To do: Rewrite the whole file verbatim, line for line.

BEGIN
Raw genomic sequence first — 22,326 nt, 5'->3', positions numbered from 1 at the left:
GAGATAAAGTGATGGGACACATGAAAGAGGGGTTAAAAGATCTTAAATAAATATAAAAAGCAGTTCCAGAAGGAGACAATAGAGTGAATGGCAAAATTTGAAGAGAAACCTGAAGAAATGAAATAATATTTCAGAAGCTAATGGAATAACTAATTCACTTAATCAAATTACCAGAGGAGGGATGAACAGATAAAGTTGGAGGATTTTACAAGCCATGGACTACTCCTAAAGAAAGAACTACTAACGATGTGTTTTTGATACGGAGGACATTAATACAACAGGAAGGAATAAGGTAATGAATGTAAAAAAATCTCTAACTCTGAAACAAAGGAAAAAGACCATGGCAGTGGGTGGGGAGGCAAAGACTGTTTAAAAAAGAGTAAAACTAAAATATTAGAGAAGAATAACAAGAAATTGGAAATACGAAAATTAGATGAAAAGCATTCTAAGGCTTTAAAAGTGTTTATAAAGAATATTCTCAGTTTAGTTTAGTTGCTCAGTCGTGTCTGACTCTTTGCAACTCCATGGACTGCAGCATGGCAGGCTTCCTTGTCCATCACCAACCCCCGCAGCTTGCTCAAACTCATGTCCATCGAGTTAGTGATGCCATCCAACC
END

Raw genomic sequence first — 22,326 nt, 5'->3', positions numbered from 1 at the left:
GAGATAAAGTGATGGGACACATGAAAGAGGGGTTAAAAGATCTTAAATAAATATAAAAAGCAGTTCCAGAAGGAGACAATAGAGTGAATGGCAAAATTTGAAGAGAAACCTGAAGAAATGAAATAATATTTCAGAAGCTAATGGAATAACTAATTCACTTAATCAAATTACCAGAGGAGGGATGAACAGATAAAGTTGGAGGATTTTACAAGCCATGGACTACTCCTAAAGAAAGAACTACTAACGATGTGTTTTTGATACGGAGGACATTAATACAACAGGAAGGAATAAGGTAATGAATGTAAAAAAATCTCTAACTCTGAAACAAAGGAAAAAGACCATGGCAGTGGGTGGGGAGGCAAAGACTGTTTAAAAAAGAGTAAAACTAAAATATTAGAGAAGAATAACAAGAAATTGGAAATACGAAAATTAGATGAAAAGCATTCTAAGGCTTTAAAAGTGTTTATAAAGAATATTCTCAGTTTAGTTTAGTTGCTCAGTCGTGTCTGACTCTTTGCAACTCCATGGACTGCAGCATGGCAGGCTTCCTTGTCCATCACCAACCCCCGCAGCTTGCTCAAACTCATGTCCATCGAGTTAGTGATGCCATCCAACC